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Thursday, Sep. 6, 2012
Up from the 'baby post'
In May 2006, Jikei Hospital in Kumamoto City set up a "baby post" in which women who have unexpected or unwanted pregnancies and have difficulty in raising children can leave their newborn babies.
The post, named "konotori no yurikago (stork's cradle)," is actually a clean baby bed. Mothers from various parts of Japan have used this bed, the nation's only bed of its kind. This underlines the need to improve services nationwide to give advice and support to women who need help facing unexpected or unwanted pregnancy.
According to the hospital, a total of 83 babies have been deposited in the baby post — 17 in fiscal 2007, 25 in fiscal 2008, 15 in fiscal 2009, 18 in fiscal 2010 and eight in fiscal 2011. The trend in the number shows that the baby post did not encourage the "abandoning" of newborn babies there. The babies are being raised at social welfare facilities or by foster parents.
This is because the hospital made efforts to help women in a difficult situation. Besides installing the baby post, it set up a notice board saying that the hospital is providing 24-hour telephone service to such women. It made special efforts to persuade such women to give up their newborn babies to "special adoption," under which adopted babies are given the same treatment as real children in the family register.
Because the name of the real mother is not disclosed in the register, couples who want to adopt babies have less of a psychological hurdle to overcome and are more likely to do so.
The hospital's statistics show that women who have used the baby post came from various parts of Japan — 8 percent from Kumamoto Prefecture, 25 percent from other parts of Kyushu and the remaining from remote regions like Kinki, Chubu and Kanto.
The reasons given in multiple answers by these women for resorting to the baby post include: poverty (17 cases), parents' opposition to having babies (10), being unmarried (28), illicit sexual relations (14) and saving face or relatives' opposition to putting the baby on the family register (21).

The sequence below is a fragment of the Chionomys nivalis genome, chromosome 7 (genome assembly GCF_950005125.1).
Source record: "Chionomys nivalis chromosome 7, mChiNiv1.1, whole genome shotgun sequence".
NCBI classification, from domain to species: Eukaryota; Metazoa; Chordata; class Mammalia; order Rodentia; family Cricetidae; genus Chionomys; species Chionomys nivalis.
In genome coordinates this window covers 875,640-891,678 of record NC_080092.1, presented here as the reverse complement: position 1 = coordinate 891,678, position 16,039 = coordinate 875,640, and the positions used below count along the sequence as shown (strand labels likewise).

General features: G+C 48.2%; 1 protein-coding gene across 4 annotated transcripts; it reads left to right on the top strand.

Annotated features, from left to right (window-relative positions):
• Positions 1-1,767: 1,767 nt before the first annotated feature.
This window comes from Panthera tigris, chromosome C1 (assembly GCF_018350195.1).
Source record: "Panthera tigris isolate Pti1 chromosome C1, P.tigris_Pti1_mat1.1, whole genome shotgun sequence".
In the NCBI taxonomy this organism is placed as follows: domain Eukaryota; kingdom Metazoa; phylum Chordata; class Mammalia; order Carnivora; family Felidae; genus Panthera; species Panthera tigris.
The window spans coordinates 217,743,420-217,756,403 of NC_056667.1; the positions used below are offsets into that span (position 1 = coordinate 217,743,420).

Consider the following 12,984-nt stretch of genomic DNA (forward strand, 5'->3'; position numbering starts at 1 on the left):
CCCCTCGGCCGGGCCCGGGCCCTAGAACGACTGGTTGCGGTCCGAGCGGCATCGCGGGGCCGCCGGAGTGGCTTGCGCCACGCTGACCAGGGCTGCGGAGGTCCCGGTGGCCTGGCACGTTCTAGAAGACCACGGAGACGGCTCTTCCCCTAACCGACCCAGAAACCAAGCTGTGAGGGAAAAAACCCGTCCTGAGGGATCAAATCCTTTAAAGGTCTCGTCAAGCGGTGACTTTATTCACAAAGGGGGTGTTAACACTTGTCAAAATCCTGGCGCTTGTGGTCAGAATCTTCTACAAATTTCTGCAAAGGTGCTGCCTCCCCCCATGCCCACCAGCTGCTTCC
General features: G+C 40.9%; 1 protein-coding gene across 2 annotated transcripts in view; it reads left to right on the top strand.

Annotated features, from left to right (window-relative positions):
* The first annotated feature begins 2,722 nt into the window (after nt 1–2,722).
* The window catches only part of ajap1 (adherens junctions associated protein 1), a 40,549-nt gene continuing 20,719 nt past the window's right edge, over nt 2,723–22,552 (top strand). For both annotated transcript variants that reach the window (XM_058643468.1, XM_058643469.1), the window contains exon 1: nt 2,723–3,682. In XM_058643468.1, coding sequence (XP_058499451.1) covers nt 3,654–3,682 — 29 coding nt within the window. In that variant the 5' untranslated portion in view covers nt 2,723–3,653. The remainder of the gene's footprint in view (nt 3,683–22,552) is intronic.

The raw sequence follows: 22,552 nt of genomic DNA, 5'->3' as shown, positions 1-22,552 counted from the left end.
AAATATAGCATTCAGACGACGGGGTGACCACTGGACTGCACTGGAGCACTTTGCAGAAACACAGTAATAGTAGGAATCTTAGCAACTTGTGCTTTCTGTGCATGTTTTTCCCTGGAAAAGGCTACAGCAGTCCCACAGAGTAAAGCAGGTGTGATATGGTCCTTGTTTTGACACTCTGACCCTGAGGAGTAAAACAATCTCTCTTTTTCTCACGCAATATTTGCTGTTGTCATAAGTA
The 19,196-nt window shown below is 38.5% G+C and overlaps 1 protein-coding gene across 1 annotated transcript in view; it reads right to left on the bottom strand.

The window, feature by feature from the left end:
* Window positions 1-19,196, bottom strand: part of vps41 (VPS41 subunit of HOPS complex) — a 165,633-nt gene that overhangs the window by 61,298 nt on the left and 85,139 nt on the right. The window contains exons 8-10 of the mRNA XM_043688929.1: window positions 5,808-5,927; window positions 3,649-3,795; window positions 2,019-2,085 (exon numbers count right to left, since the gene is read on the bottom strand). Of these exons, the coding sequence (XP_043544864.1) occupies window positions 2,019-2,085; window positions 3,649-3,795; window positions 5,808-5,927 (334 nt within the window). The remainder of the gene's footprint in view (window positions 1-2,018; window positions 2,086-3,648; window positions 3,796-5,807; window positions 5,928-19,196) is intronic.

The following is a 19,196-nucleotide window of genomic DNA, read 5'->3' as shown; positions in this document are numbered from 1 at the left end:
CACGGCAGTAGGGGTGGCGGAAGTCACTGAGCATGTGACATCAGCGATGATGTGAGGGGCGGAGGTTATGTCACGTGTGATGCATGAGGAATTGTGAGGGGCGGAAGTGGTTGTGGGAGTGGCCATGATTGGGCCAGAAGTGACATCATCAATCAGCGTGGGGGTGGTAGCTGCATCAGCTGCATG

Clearly more effort needs to be made to help women who find themselves in a difficult situation because of unexpected or unwanted pregnancy. In July 2011, the health and welfare ministry told local governments to open sections to give advice and support to such women even if they remain anonymous at women's centers and child guidance offices.
Local governments should quickly follow the ministry's instruction and publicize the opening of such sections.
On June 17, over a dozen doctors and social welfare workers from across the nation established an association to make arrangements for special adoption.
On June 25, Mayor Seishi Koyama of Kumamoto City, which is overseeing the baby post operation, called on health and welfare minister Yoko Komiyama to disseminate more widely information on the special adoption system, among other things.
These are reasonable moves since the system is not widely known among people. Both the central and local governments must make serious efforts to let people know about the special adoption system and other support measures so that women can give birth to babies with less worry.